Last week, President Joe Biden unveiled a list of executive orders aimed at combating the climate crisis, including a pause on all new lease permits for oil and gas development on federal land and water. Since almost all oil and gas drilling and fracking in Pennsylvania occurs on nonfederal land, the president’s order will not do much to prevent the damage that Pennsylvanians endure directly from this industry — harm highlighted in last summer’s scathing statewide grand jury report.
There are six reasons based on objective scientific evidence for why Pennsylvanians shouldn’t wait on executive orders to stop fracking immediately.
1. Industry rules and government regulations can’t make fracking safe. Fracking has never been shown to operate safely anywhere, including in Pennsylvania, where a multitude of peer-reviewed studies contained in the 7th edition of the “Fracking Science Compendium,” published last month by Concerned Health Professionals of New York and Physicians for Social Responsibility, show “grave health, environmental justice, and climate impacts.”
Fine particle pollution, fumes and vapors, and releases of radioactive materials into the environment can’t be avoided. Leaks of methane occurring at every point of fracked gas infrastructure can’t be eliminated. And you can’t control earthquakes when massive rock formations under our feet are disturbed by horizontal drilling and hydraulic fracturing.
2. Fracking makes Pennsylvanians sick. Research in Pennsylvania now links fracking to several cradle-to-grave health conditions, including impaired infant development and health, asthma, heart problems, skin rashes, mental health problems, and possibly cancer. Between 2008 and 2018, a spike of rare childhood cancers, including Ewing sarcoma, was observed in four heavily fracked counties in southwestern Pennsylvania. Parents and physicians are very concerned that pollution and toxic, radioactive waste from fracking may be to blame for this outbreak.
3. Fracking scars the landscape, degrades the environment, and threatens our air, water, and soil. Article 1 Section 27 of the Pennsylvania Constitution grants citizens “the right to clean air, pure water, and to the preservation of the natural, scenic, historic, and esthetic values of the environment,” not just for all of us here today, but “for generations yet to come.” Air pollution comes off every point of fracking infrastructure — diesel trucks, well pads, pipelines, compressor stations, processing facilities, LNG terminals, petrochemical factories, and power plants. Contamination of private drinking water sources are well-documented in our state. Last year after a two-year investigation, a grand jury charged two fracking companies with illegally polluting surface and groundwater in Pennsylvania, making water unsafe to drink and threatening public health.
4. Fracking has an unsolvable toxic and radioactive waste problem. Solid waste and wastewater that flows back after a well is drilled and fracked are contaminated with toxic fracking chemicals, salty brine, heavy metals, and radioactivity. Dumping the solid waste in landfills and injecting the wastewater in deep-underground injection wells contaminates streams and aquifers, and triggers earthquakes. Water treatment technology cannot decontaminate frack wastewater and make it drinkable.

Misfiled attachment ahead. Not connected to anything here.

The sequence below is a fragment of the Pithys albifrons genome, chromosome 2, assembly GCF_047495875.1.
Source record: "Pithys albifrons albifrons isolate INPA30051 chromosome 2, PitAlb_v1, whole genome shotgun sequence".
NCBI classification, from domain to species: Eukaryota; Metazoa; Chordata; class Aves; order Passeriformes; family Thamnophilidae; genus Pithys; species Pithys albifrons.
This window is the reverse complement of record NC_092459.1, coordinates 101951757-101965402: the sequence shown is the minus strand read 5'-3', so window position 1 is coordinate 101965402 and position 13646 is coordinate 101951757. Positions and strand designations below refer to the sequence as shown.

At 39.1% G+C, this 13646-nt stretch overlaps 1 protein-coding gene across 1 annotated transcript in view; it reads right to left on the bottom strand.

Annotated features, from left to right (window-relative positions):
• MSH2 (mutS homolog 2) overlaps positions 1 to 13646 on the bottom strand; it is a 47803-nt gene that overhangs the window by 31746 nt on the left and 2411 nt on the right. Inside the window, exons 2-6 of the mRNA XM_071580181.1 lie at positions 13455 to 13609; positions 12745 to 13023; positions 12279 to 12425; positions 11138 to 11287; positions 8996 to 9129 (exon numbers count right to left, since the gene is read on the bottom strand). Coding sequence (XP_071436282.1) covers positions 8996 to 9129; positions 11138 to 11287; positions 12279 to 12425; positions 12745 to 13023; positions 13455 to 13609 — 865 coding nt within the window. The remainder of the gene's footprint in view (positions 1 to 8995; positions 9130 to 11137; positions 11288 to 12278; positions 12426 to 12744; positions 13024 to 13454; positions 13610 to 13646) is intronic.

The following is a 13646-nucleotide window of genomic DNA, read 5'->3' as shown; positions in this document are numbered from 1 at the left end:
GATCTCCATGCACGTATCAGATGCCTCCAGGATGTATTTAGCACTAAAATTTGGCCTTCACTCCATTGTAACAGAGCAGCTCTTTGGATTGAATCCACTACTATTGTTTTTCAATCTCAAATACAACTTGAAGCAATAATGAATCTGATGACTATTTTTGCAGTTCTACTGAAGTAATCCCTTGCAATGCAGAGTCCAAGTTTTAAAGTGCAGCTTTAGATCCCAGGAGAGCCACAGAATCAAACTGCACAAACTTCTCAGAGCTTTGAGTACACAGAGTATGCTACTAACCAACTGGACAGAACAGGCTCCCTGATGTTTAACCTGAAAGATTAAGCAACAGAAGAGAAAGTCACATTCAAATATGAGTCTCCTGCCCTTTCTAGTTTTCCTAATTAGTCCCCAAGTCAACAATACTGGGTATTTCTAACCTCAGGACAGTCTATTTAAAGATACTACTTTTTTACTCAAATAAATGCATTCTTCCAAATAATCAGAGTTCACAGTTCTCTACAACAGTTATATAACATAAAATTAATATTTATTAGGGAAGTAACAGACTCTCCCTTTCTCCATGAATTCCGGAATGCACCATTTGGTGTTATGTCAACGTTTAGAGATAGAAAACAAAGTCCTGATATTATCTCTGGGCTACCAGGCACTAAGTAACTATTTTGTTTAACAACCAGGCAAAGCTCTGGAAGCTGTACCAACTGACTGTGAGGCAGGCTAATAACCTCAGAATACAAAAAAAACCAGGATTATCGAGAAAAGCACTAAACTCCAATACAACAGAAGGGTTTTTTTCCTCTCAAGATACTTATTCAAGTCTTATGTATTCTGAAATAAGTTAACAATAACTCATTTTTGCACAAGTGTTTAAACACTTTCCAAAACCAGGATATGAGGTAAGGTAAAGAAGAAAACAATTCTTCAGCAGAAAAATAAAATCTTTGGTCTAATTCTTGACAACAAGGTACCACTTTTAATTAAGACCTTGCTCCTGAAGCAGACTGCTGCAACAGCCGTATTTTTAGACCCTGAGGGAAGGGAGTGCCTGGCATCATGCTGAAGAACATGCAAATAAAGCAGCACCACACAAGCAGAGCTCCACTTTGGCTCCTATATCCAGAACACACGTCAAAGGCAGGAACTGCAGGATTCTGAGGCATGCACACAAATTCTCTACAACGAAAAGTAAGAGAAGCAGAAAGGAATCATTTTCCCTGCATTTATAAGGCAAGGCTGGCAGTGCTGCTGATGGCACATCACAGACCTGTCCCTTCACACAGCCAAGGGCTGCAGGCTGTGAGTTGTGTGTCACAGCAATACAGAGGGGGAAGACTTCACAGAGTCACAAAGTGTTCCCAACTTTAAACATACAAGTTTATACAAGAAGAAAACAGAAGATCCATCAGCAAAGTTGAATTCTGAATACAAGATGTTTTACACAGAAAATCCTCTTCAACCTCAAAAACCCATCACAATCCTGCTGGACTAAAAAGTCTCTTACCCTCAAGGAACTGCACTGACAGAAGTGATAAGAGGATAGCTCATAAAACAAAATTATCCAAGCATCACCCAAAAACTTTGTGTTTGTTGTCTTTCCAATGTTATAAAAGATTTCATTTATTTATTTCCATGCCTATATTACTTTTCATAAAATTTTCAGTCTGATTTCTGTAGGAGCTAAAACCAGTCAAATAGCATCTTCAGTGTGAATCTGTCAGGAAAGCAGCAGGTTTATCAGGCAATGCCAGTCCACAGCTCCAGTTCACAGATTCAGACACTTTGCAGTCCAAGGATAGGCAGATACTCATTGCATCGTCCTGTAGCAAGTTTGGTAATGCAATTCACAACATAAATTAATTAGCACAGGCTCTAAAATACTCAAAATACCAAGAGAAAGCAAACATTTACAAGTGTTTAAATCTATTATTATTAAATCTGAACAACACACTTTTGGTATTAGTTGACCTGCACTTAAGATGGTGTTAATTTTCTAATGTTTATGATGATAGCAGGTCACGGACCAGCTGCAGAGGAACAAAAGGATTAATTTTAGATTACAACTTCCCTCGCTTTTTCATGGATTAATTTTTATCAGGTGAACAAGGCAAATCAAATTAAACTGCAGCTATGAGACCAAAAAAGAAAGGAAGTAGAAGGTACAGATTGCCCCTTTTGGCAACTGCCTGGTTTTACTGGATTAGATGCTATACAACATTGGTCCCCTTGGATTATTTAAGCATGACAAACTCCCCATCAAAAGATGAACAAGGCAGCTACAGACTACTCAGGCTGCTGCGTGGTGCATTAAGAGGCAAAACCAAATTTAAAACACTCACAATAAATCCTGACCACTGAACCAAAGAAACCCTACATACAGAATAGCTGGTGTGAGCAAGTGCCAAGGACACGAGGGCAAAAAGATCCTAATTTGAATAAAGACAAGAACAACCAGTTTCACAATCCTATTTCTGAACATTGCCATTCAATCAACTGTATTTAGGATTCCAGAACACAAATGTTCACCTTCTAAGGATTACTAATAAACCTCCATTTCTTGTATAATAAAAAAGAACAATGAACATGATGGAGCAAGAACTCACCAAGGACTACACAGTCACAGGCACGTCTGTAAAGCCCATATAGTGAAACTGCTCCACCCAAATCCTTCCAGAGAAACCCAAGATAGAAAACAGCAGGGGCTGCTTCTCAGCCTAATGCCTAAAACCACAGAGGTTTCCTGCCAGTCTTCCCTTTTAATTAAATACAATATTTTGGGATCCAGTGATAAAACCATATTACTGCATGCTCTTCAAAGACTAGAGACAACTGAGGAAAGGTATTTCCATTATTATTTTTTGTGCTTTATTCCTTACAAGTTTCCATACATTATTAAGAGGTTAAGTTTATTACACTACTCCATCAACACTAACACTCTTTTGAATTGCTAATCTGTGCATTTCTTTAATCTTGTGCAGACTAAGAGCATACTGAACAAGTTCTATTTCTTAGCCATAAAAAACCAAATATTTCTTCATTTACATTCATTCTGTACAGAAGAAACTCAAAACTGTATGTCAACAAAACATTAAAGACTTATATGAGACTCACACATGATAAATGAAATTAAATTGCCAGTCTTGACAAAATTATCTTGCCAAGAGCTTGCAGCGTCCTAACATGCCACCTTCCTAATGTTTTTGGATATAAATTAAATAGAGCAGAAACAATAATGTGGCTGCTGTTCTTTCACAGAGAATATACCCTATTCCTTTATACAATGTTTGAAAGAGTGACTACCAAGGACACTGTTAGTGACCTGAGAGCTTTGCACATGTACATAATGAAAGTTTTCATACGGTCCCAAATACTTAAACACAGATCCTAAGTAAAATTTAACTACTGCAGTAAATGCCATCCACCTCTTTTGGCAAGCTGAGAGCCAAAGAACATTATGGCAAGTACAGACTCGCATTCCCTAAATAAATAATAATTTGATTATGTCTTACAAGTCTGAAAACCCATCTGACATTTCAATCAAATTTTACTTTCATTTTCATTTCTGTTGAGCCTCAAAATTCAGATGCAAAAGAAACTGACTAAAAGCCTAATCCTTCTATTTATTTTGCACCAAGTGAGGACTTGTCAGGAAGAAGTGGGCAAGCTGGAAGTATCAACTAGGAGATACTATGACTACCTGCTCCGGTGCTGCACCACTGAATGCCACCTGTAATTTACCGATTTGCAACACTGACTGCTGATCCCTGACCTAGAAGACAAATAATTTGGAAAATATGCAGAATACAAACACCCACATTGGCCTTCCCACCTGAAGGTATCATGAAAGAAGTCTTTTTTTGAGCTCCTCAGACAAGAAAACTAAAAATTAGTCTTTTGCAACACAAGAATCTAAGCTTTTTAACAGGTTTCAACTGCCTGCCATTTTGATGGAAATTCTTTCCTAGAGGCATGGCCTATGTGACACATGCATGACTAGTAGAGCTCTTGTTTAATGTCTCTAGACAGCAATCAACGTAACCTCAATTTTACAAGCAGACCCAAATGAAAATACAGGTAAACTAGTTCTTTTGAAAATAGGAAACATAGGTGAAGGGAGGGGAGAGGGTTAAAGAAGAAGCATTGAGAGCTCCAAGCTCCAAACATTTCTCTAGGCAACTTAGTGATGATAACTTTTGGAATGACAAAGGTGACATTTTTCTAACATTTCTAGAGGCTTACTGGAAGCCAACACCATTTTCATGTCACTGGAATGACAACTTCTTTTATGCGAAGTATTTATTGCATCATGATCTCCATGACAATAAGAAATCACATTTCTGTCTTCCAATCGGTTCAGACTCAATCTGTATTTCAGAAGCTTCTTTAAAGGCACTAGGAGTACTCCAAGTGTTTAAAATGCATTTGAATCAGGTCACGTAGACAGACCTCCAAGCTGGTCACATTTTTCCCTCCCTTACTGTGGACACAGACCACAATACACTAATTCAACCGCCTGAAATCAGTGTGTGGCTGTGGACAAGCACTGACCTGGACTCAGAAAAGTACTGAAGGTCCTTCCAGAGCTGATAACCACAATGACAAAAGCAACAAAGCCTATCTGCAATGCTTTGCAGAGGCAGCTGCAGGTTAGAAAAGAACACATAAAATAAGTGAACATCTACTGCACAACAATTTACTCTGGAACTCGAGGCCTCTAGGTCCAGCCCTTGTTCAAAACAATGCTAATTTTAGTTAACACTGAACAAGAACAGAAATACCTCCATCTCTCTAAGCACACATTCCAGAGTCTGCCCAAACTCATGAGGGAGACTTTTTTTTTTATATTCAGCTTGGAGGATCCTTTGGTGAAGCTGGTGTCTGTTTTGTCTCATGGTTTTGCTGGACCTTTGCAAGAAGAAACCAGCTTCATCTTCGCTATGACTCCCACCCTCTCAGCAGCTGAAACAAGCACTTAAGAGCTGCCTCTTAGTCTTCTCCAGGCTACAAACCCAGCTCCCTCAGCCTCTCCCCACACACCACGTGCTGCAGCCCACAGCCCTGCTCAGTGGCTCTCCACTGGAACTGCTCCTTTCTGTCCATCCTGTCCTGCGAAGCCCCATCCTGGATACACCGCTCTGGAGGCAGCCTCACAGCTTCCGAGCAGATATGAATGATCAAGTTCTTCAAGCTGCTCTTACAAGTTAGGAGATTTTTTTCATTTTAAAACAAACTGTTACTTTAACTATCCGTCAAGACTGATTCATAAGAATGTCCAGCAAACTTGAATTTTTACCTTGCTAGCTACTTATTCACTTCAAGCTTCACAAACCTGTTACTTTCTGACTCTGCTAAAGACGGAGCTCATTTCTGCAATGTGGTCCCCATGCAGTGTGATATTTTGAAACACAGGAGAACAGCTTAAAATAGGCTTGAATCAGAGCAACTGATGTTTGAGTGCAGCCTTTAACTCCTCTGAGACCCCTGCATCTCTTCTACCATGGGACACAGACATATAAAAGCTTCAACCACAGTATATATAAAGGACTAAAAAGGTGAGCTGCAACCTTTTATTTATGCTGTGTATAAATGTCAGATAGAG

5. Fracking is financially unsustainable. The COVID-19 pandemic, concerns about climate change, plummeting prices for renewable energy solutions, and negative public opinion about fracking (including 52% of Pennsylvanians who opposed it in one poll) have all driven down demand for oil and gas and investment in a fracking industry that has never been profitable. An analysis by Deloitte last year exploring this “great compression” showed that the fracking industry lost $300 billion over the preceding 15 years, and suffered more than 190 bankruptcies since 2010.
6. Fracking accelerates climate change. Fracked gas does not reduce the risk of climate change compared to coal. Huge quantities of methane leak from infrastructure and are intentionally vented into the atmosphere during fracking operations. Methane is 86 times more potent a greenhouse gas than carbon dioxide over a 20-year time frame. Research has found fugitive methane emissions from oil and gas sites to be at least 60% higher than EPA estimates, placing the goals of the Paris Climate Agreement further out of reach.
Trying to have it both ways — allowing fracking to continue while attempting to solve climate change — denies the scope, severity, and urgency of the crisis. Rather than wait on slow federal actions, Pennsylvania must leave fracking behind by ending it immediately and moving on to a cleaner, healthier, sustainable future.
Edward C. Ketyer is a pediatrician and president-elect of Physicians for Social Responsibility Pennsylvania. firstname.lastname@example.org